“John wondered if waking up in Boonville was the worst thing the world had to offer. Worse than Turkish prisons, worse than being buried alive, worse than reruns of Three’s Company, fruitcakes, heavy metal, herpes, Lee Iacoca, being trapped in an elevator with Barbra Streisand, Liza Minnelli, and Whitney Houston, who all want to sing rounds of show tunes until you’re rescued.”

The story behind the story is even more interesting. This is Anderson’s first book (which given his prowess, is hard to believe). A native Californian, he actually lived in Miami for a while, then schlepped around New York working as a suit-seller, furniture-mover, and temp before finishing his novel. Now married with two children, he lives in San Francisco, a stone’s throw away from the town of Boonville, which actually exists. (Talk about putting a town on the map.)

Anderson has received praise and words of encouragement from a slew of distinguished literati, including Calvin Trillin, Naomi Wolf, and Norman Mailer who said of Anderson: “[H]e could become a member of that vanishing American breed—a major novelist.” (Note: Anderson’s middle name is Mailer—no relation to Norman, but it’s inevitable that Mr. and Mrs. Anderson had literary aspirations for their son.) Critics around the nation have lauded the book, and heralded the age of Robert Mailer Anderson.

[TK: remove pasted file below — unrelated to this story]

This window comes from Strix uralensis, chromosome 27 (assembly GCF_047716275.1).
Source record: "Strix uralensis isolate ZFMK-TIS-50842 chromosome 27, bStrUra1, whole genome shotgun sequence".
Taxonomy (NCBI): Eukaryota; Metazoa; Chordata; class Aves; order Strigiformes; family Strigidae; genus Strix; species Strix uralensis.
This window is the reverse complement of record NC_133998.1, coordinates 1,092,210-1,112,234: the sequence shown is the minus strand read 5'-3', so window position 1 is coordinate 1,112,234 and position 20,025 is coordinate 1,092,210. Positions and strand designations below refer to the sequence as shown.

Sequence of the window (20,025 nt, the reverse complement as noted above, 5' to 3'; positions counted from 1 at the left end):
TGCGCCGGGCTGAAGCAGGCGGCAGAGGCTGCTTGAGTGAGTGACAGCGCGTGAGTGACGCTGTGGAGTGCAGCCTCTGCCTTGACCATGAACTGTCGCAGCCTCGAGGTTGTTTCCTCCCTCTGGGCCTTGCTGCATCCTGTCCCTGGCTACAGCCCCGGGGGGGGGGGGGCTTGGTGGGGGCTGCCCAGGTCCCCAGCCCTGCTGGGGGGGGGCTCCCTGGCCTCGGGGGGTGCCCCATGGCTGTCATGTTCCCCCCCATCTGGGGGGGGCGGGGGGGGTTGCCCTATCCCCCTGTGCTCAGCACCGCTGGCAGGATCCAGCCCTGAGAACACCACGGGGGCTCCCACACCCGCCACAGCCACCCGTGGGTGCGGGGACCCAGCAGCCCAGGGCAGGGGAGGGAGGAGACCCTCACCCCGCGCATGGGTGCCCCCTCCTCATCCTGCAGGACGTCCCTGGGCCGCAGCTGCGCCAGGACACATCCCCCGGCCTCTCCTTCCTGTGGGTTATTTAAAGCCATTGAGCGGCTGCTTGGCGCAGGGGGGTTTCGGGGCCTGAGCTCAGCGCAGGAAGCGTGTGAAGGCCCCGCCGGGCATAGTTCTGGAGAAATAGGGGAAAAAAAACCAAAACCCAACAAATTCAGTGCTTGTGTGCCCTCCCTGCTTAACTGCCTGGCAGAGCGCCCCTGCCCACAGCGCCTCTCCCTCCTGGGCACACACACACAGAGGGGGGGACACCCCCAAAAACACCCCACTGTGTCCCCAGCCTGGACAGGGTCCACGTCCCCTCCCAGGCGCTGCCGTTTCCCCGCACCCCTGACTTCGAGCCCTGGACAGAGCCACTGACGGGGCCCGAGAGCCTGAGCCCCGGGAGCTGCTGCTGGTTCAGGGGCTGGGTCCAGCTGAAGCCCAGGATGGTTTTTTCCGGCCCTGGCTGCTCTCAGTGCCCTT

There are a few writers I have wanted to meet after reading them: J.D. Salinger, the late, great Ring Lardner and Peter Taylor, and now Robert Mailer Anderson, who was gracious enough to grant me a phone interview. He loves jazz and Tom Waits (which earned him additional points), Cole Porter, and Hunter S. Thompson. Boonville has been described by some reviewers as Pynchonesque, but there’s more of a “Hunter S. meets Salinger’s Holden Caulfield” thing going on, which makes for captivating reading. This is a book about rebellion, courage, and coming of age—a great American story. John is a fond addition to a long line of unforgettable literary heroes: charming, gentlemanly, sharp as a tack, and hysterically funny, leaving us with the question: how about a sequel?

Anderson can easily establish himself alongside other American literary giants, but he needs to keep writing—which he is, thank God. This is a great start and we want more, a lot more.